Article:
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If you’re a Medicare beneficiary living in Illinois who needs prescription drug coverage, you have two options: (1) you can enroll in a stand-alone Medicare Part D Prescription Drug Plan, or (2) you can sign up for a Medicare Advantage Prescription Drug plan.
Costs for each stand-alone Medicare Part D Prescription Drug Plan or Medicare Advantage plan vary depending on your location and prescription drug benefit, but most plans will require Illinois beneficiaries to a pay a monthly premium, annual deductible, and copayment or coinsurance.
Stand-alone Medicare Part D Prescription Drug Plans are offered by Medicare-approved private health insurance companies and are designed to help Medicare beneficiaries cover prescription drug costs. In Illinois, as in other states, you can sign up for a stand-alone Medicare Part D Prescription Drug Plan in addition to your Original Medicare (Part A and Part B) coverage.
You can also obtain Medicare prescription drug coverage by enrolling in a Medicare Advantage Prescription Drug plan, which combines health benefits and prescription drug benefits into a single plan.
Stand-alone Medicare Part D Prescription Drug Plans and Medicare Advantage Prescription Drug plans share some common prescription drug benefit features. Each has its own list of covered prescription drugs. This list is called a formulary, and the covered prescription drugs are placed in different categories, called tiers. Prescription drugs in the lowest tier will generally cost the least, while medications in the higher tier will be priced higher. If your doctor or prescribing health provider believes that a drug in a higher tier is medically necessary to treat your health condition, and you can’t afford that prescription drug, you may be able to ask your plan for a tiering exception to let you pay a lower copayment. The formulary may change at any time. You will receive notice from your plan when necessary.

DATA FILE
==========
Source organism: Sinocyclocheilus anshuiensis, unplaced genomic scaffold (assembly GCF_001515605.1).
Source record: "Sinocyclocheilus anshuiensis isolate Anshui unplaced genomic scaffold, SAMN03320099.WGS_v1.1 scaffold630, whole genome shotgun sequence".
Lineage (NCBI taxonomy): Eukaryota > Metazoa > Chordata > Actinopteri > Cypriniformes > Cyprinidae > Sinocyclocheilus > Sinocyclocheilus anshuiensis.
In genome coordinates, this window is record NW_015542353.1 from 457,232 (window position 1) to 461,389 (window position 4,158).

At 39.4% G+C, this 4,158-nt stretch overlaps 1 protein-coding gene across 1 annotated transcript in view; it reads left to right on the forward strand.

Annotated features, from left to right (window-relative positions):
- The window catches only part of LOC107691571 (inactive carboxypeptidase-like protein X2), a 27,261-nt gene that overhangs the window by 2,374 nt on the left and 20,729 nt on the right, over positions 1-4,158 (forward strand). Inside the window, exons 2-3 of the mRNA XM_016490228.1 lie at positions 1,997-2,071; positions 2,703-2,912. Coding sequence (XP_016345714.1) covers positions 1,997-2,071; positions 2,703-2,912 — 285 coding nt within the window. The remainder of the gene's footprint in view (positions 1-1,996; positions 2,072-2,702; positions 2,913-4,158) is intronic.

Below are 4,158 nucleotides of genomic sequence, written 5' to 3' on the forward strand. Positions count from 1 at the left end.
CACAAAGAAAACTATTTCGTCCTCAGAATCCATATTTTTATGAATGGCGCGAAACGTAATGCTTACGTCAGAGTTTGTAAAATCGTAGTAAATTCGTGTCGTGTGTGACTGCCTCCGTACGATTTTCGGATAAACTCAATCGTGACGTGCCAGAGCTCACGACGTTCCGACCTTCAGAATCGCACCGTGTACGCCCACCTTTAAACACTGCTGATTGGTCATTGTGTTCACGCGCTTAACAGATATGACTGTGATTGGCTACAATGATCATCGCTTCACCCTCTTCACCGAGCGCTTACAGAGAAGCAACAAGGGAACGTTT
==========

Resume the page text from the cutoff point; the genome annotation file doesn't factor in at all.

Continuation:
In Illinois, most Medicare plans providing prescription drug coverage will let you choose between brand-name and generic drugs when filling prescriptions. A generic drug is a substitute for a brand-name drug that uses similar active ingredients and offers similar results. Generic drugs typically cost less than brand-name medications. In certain cases, the generic version of your brand-name prescription drug may not be available, but there may be a similar generic drug that could work just as well for your particular condition. Be sure to discuss all such generic drug options with your doctor or other prescribing health care provider.
In Illinois as in other states, you may be faced with a lifetime Medicare Part D late-enrollment penalty if you don’t enroll in a Medicare plan offering Part D prescription drug coverage when you’re first eligible (during your Initial Enrollment Period), and you remain without creditable drug coverage for 63 consecutive days or more. Creditable drug coverage is prescription drug coverage that is at least as good as Medicare Part D.
The late enrollment penalty is 1% of the national base beneficiary premium ($32.74 in 2020) times the number of months you were eligible for a Medicare plan providing prescription drug coverage but didn’t enroll. This amount is then added to your Part D monthly premium. The national base beneficiary premium may increase each year, which means your late enrollment penalty may also increase.
It’s important to note that if you sign up for an Illinois stand-alone Medicare Part D Prescription Drug Plan, you have to stay enrolled in Part A and/or Part B and continue paying your Medicare Part A and/or Part B premiums, as applicable, to keep your health coverage.
It’s important for you to understand the difference between a stand-alone Medicare Part D Prescription Drug Plan and a Medicare Advantage Prescription Drug plan:
Some things you may want to think about when choosing a Medicare plan that provides prescription drug coverage:
Learn more about how Medicare plans work in Illinois, including: